Our wonderfully creative community has a penchant for clocks. We have seen so many timepieces over the years that one might suppose that there would be nothing new, no instrument of horology that would not elicit a yawn as we are presented with something we’ve seen many times before.
Every once in a while though along comes a project that is different. A clock that takes the basic idea of a timepiece and manages to present something new, proving that this particular well of projects has not yet quite run dry.
Such a project is the circular word clock made by [Roald Hendriks]. Take a conventional circular wall clock and remove the hands and mechanism, then place LEDs behind the numbers. Add the words for “Quarter”, “Half”, etc. in an inner ring, and place LEDs behind them. Hook all these LEDs up to a microcontroller with a real-time clock, and away you go with a refreshingly novel timepiece.
[Roald]’s clock has the wording in Dutch, and the brain behind it is an Arduino Uno with the relevant driver ICs. He’s provided a video which we’ve put below the break, showing the clock in operation with its various demo modes.
We’ve seen so many word clocks over the years it’s best to give you a stream of them through our word clock tag. It’s good of this one to come along and refresh the genre.
6 thoughts on “A Different Sort Of Word Clock”
A small step forgotten in the article as well as on the original project page: one needs to create the face of the clock by yourself. Completely and not only putting a few LEDs behind an existing face after removing the hands and movement. At least the version from the starting Ikea clock I saw had a completely different looking face.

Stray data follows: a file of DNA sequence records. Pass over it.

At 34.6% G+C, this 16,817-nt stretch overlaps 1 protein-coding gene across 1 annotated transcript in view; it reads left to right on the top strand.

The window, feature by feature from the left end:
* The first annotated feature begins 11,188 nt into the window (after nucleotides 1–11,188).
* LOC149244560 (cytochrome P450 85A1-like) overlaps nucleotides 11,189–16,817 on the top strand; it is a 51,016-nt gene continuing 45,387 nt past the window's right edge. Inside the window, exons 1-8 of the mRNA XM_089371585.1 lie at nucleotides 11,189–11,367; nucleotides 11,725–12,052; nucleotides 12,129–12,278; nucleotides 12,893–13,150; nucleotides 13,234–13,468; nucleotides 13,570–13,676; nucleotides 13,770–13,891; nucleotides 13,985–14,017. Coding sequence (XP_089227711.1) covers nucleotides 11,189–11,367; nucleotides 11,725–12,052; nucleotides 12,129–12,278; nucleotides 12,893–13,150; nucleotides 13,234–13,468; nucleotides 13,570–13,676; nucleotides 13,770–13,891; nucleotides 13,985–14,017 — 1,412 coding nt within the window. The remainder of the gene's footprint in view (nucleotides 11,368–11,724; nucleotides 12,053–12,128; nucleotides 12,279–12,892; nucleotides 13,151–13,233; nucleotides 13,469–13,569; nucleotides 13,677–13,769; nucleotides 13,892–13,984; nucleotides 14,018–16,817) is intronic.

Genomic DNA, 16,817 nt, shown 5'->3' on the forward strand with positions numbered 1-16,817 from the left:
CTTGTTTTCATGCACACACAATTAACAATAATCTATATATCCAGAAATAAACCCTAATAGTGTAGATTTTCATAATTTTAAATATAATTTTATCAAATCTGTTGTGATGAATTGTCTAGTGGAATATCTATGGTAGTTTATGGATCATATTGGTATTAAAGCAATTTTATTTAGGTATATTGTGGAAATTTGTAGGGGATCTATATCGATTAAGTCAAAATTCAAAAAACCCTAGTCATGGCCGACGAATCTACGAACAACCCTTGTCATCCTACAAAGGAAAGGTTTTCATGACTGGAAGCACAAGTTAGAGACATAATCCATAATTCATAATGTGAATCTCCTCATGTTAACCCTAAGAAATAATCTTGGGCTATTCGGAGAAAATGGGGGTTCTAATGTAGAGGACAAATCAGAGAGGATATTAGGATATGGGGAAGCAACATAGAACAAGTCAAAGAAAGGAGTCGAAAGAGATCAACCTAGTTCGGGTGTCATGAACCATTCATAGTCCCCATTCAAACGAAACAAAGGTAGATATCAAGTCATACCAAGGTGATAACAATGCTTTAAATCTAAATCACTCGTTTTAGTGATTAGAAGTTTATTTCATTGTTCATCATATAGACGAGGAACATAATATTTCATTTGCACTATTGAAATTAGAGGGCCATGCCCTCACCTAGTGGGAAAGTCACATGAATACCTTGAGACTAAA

Other than that, a nice twist on the idea.
We only have a few hundred words in a Hackaday daily post, and we have to leave something for the reader to discover for themselves in the OP :)
For all the non-Dutch people….
Instead of “half past twelve” we say “half (to) twelve”. So when it is 11:20, we say ten minutes to half-to-twelve. The clock bumps the hours at that point in the hour.
Small correction/clarification: in Dutch you start using the next hour of the clock around 20 minutes past the hour (usually in daily speech you round off the minutes to the nearest multiple of 5). So we say:
10.58-11.02 = “Elf uur” / “Eleven o’clock”
11.03-11.07 = “Vijf over elf” / “Five past eleven”
11.08-11.12 = “Tien over elf” / “Ten past eleven”
11.13-11.17 = “Kwart over elf” / “Quarter past eleven”
11.18-11.22 = “Tien voor half twaalf” / “Ten before half twelve”
11.23-11.27 = “Vijf voor half twaalf” / “Five before half twelve”
11.28-11.32 = “Half twaalf” / “Half twelve”
11.33-11.37 = “Vijf over half twaalf” / “Five past half twelve”
11.38-11.42 = “Tien over half twaalf” / “Ten past half twelve”
11.43-11.47 = “Kwart voor twaalf” / “Quarter to twelve”
11.48-11.52 = “Tien voor twaalf” / “Ten before twelve”
11.53-11.57 = “Vijf voor twaalf” / “Five before twelve”
11.58-12.02 = “Twaalf uur” / “Twelve o’clock” (we don’t say “noon” or “midnight”)
That explains why the hour changes at 20 past the hour in the video.
Actually AFAIK “Middernacht” en “(‘t) Middaguur” are the equivalent of Midnight and Noon which are still used in the Netherlands.. Great explanation though :)
“Our wonderfully creative community has a penchant for clocks. ”
Probably aware than most of our mortality. But then that would be a “penchant” for calendars too.
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